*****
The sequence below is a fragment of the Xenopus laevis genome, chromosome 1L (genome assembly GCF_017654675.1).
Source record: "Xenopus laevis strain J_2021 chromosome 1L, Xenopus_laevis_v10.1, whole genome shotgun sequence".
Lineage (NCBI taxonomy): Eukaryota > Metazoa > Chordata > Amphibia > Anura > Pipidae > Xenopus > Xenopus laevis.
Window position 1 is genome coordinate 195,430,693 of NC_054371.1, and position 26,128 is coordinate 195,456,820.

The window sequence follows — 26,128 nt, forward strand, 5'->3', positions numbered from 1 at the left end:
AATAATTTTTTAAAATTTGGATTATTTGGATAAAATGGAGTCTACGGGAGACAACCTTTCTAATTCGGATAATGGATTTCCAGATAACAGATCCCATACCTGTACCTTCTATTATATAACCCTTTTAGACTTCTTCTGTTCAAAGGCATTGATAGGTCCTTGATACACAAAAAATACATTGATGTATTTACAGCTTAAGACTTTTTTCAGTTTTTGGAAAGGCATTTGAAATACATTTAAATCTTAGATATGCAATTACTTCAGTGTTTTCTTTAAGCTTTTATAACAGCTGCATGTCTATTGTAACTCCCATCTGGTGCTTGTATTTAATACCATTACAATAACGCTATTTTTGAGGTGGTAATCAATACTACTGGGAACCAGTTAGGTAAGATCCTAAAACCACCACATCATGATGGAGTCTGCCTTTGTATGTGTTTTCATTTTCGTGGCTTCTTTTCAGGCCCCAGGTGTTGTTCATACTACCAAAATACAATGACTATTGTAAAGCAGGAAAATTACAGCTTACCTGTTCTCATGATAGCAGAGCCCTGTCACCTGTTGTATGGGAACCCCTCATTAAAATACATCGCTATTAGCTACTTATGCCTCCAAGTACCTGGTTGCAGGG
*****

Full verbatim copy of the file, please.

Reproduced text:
The sequence below is a fragment of the Xenopus laevis genome, chromosome 1L (genome assembly GCF_017654675.1).
Source record: "Xenopus laevis strain J_2021 chromosome 1L, Xenopus_laevis_v10.1, whole genome shotgun sequence".
Lineage (NCBI taxonomy): Eukaryota > Metazoa > Chordata > Amphibia > Anura > Pipidae > Xenopus > Xenopus laevis.
Window position 1 is genome coordinate 195,430,693 of NC_054371.1, and position 26,128 is coordinate 195,456,820.

The window sequence follows — 26,128 nt, forward strand, 5'->3', positions numbered from 1 at the left end:
AATAATTTTTTAAAATTTGGATTATTTGGATAAAATGGAGTCTACGGGAGACAACCTTTCTAATTCGGATAATGGATTTCCAGATAACAGATCCCATACCTGTACCTTCTATTATATAACCCTTTTAGACTTCTTCTGTTCAAAGGCATTGATAGGTCCTTGATACACAAAAAATACATTGATGTATTTACAGCTTAAGACTTTTTTCAGTTTTTGGAAAGGCATTTGAAATACATTTAAATCTTAGATATGCAATTACTTCAGTGTTTTCTTTAAGCTTTTATAACAGCTGCATGTCTATTGTAACTCCCATCTGGTGCTTGTATTTAATACCATTACAATAACGCTATTTTTGAGGTGGTAATCAATACTACTGGGAACCAGTTAGGTAAGATCCTAAAACCACCACATCATGATGGAGTCTGCCTTTGTATGTGTTTTCATTTTCGTGGCTTCTTTTCAGGCCCCAGGTGTTGTTCATACTACCAAAATACAATGACTATTGTAAAGCAGGAAAATTACAGCTTACCTGTTCTCATGATAGCAGAGCCCTGTCACCTGTTGTATGGGAACCCCTCATTAAAATACATCGCTATTAGCTACTTATGCCTCCAAGTACCTGGTTGCAGGG